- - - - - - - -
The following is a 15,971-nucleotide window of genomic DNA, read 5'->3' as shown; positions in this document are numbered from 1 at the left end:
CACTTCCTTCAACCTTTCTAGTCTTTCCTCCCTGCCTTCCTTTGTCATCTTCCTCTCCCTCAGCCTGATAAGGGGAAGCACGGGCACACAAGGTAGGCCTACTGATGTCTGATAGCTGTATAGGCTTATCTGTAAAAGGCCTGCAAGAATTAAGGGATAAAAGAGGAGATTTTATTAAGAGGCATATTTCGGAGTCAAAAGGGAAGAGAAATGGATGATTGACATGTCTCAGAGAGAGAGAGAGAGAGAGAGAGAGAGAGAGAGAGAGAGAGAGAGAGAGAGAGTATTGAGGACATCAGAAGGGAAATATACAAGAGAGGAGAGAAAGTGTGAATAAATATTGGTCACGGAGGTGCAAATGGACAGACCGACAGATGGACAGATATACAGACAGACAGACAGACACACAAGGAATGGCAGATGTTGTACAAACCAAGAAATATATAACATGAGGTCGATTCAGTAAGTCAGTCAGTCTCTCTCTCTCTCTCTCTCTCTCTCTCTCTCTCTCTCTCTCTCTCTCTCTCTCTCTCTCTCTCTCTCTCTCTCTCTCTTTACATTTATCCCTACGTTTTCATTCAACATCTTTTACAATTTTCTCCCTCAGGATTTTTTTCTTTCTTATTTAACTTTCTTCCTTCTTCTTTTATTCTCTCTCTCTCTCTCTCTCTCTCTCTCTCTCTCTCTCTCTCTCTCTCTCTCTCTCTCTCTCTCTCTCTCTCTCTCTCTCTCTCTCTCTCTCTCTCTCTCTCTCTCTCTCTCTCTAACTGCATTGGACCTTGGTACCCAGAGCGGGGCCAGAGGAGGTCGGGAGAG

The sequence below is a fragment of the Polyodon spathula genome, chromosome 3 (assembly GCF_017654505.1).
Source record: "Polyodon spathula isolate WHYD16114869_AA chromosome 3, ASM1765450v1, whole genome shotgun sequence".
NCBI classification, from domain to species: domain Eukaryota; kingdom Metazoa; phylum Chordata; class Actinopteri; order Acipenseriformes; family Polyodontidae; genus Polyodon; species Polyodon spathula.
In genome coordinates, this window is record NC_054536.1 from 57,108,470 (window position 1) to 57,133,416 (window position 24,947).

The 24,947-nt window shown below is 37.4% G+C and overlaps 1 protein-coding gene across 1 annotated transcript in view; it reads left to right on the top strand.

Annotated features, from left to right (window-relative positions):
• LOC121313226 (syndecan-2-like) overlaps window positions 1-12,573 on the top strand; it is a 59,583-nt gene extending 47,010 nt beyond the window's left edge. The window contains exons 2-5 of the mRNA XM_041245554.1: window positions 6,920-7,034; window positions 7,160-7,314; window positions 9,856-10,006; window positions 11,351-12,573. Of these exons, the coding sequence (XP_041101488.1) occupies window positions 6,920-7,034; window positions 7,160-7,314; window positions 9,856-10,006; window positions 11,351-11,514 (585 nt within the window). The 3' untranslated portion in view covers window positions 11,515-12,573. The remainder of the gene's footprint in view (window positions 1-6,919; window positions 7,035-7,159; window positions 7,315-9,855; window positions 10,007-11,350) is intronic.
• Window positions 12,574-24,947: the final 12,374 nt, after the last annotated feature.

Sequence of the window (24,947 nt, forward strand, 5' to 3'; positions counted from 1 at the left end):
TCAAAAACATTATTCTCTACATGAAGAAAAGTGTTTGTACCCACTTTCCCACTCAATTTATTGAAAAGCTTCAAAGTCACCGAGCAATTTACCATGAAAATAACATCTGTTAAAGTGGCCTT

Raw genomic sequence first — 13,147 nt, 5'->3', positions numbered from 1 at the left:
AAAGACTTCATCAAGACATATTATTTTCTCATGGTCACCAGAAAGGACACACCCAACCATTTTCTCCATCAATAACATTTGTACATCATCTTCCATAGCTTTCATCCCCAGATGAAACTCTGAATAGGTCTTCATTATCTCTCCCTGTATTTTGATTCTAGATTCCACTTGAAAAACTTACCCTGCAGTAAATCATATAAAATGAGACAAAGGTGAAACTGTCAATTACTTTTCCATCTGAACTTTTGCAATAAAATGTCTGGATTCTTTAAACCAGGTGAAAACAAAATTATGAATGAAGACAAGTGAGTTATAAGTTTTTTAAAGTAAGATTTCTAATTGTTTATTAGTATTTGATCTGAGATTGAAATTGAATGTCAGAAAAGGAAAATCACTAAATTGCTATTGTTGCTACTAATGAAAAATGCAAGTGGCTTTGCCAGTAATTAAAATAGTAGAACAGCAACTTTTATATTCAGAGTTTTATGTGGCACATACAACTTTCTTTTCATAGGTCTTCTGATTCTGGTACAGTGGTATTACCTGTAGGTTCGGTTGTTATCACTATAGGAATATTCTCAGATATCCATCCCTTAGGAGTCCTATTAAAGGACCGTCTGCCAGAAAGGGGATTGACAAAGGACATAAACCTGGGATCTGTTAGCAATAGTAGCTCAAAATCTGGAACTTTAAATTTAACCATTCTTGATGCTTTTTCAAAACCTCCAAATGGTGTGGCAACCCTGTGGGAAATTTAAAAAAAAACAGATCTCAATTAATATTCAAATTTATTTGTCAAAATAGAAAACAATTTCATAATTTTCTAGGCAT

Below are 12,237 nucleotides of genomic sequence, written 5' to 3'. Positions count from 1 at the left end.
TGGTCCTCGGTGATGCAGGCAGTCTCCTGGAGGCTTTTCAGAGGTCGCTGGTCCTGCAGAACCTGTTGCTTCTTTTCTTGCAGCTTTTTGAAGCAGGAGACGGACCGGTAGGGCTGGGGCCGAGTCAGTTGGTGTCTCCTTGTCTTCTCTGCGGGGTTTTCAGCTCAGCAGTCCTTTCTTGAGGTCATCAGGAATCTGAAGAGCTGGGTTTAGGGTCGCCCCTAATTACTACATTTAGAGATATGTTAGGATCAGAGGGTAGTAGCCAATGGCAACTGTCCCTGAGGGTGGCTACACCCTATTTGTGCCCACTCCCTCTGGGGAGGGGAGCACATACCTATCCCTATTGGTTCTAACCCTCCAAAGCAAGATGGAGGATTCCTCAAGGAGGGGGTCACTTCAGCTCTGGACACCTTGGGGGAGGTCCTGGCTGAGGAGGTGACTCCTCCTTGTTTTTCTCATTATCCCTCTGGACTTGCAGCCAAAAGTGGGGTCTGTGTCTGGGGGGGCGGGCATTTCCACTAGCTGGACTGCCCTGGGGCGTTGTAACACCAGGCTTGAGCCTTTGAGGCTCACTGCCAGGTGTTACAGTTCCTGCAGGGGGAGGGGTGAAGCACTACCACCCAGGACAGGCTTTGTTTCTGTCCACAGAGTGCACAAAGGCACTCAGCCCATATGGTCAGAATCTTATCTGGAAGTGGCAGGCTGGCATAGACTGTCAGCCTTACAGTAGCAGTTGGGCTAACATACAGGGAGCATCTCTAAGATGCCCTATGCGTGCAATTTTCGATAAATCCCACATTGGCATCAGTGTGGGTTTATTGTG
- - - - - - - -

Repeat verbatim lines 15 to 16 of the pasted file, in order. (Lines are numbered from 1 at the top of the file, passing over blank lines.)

Below are 12,237 nucleotides of genomic sequence, written 5' to 3'. Positions count from 1 at the left end.
TGGTCCTCGGTGATGCAGGCAGTCTCCTGGAGGCTTTTCAGAGGTCGCTGGTCCTGCAGAACCTGTTGCTTCTTTTCTTGCAGCTTTTTGAAGCAGGAGACGGACCGGTAGGGCTGGGGCCGAGTCAGTTGGTGTCTCCTTGTCTTCTCTGCGGGGTTTTCAGCTCAGCAGTCCTTTCTTGAGGTCATCAGGAATCTGAAGAGCTGGGTTTAGGGTCGCCCCTAATTACTACATTTAGAGATATGTTAGGATCAGAGGGTAGTAGCCAATGGCAACTGTCCCTGAGGGTGGCTACACCCTATTTGTGCCCACTCCCTCTGGGGAGGGGAGCACATACCTATCCCTATTGGTTCTAACCCTCCAAAGCAAGATGGAGGATTCCTCAAGGAGGGGGTCACTTCAGCTCTGGACACCTTGGGGGAGGTCCTGGCTGAGGAGGTGACTCCTCCTTGTTTTTCTCATTATCCCTCTGGACTTGCAGCCAAAAGTGGGGTCTGTGTCTGGGGGGGCGGGCATTTCCACTAGCTGGACTGCCCTGGGGCGTTGTAACACCAGGCTTGAGCCTTTGAGGCTCACTGCCAGGTGTTACAGTTCCTGCAGGGGGAGGGGTGAAGCACTACCACCCAGGACAGGCTTTGTTTCTGTCCACAGAGTGCACAAAGGCACTCAGCCCATATGGTCAGAATCTTATCTGGAAGTGGCAGGCTGGCATAGACTGTCAGCCTTACAGTAGCAGTTGGGCTAACATACAGGGAGCATCTCTAAGATGCCCTATGCGTGCAATTTTCGATAAATCCCACATTGGCATCAGTGTGGGTTTATTGTG